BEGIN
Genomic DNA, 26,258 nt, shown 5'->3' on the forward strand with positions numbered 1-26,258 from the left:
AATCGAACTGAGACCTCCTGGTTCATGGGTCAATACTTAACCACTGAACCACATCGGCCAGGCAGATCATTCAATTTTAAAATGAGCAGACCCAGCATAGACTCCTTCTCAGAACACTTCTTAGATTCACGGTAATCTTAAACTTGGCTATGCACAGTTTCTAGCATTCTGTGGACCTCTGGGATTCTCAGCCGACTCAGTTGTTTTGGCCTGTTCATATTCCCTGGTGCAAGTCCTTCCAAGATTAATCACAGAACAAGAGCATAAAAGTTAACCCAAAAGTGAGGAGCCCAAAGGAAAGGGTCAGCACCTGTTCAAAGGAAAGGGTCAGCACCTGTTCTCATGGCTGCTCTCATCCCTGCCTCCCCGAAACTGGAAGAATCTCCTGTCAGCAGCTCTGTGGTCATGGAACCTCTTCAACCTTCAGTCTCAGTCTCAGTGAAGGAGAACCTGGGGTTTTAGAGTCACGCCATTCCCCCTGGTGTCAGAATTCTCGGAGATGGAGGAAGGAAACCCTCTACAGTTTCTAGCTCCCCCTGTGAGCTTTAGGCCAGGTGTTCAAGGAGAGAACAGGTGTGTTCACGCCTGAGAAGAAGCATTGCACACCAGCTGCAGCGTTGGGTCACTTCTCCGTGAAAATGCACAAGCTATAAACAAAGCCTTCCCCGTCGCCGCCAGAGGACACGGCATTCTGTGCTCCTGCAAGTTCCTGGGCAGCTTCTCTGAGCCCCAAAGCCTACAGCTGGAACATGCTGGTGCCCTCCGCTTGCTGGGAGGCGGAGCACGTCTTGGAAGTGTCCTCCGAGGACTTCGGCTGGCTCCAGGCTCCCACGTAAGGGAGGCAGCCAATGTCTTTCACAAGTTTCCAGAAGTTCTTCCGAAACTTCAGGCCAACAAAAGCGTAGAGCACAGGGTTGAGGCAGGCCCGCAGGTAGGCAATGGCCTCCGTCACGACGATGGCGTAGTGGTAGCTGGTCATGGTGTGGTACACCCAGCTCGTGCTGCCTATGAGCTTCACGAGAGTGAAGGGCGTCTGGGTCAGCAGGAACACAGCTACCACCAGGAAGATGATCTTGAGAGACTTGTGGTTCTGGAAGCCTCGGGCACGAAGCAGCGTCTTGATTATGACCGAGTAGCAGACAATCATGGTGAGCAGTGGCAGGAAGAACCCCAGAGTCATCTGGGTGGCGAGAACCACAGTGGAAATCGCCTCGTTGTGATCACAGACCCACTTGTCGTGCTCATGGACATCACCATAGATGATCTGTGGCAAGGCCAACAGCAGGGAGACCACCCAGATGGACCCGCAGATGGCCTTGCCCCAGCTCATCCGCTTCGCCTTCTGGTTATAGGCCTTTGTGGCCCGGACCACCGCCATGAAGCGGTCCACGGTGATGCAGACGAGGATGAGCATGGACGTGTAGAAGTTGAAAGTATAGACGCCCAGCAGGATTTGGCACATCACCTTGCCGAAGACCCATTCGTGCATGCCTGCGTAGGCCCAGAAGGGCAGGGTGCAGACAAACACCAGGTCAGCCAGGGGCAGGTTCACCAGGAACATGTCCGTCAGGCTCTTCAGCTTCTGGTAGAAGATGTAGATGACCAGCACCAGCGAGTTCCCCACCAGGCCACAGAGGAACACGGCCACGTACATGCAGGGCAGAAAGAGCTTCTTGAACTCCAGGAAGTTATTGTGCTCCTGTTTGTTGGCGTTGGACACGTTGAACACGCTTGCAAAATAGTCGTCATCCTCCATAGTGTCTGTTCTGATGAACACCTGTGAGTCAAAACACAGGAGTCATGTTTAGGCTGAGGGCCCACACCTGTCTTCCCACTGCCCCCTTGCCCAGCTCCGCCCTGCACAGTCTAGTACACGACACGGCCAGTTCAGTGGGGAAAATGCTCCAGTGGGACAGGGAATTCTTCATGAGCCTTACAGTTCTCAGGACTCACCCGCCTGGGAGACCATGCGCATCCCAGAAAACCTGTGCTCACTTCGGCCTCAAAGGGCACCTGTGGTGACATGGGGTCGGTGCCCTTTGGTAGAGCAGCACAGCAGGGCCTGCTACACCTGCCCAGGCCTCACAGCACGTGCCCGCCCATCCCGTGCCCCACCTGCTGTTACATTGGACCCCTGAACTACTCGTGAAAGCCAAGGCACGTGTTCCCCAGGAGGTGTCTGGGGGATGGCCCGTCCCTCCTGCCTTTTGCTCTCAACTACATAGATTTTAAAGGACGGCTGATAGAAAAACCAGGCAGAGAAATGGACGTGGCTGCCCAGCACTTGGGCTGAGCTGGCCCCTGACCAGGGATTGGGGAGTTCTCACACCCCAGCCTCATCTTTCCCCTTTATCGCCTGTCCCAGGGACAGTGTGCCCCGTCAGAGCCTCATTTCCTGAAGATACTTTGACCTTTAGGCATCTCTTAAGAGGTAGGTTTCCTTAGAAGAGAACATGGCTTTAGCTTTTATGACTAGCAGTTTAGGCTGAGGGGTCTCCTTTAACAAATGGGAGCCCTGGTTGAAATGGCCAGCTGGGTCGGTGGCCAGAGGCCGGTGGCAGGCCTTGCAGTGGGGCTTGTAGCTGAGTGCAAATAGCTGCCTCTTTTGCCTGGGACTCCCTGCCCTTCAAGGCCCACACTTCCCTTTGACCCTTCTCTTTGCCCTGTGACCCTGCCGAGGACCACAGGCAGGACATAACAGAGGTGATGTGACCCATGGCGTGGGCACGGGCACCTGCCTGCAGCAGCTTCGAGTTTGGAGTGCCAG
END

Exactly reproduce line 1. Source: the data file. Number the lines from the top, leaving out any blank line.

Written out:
Genomic DNA, 26,258 nt, shown 5'->3' on the forward strand with positions numbered 1-26,258 from the left: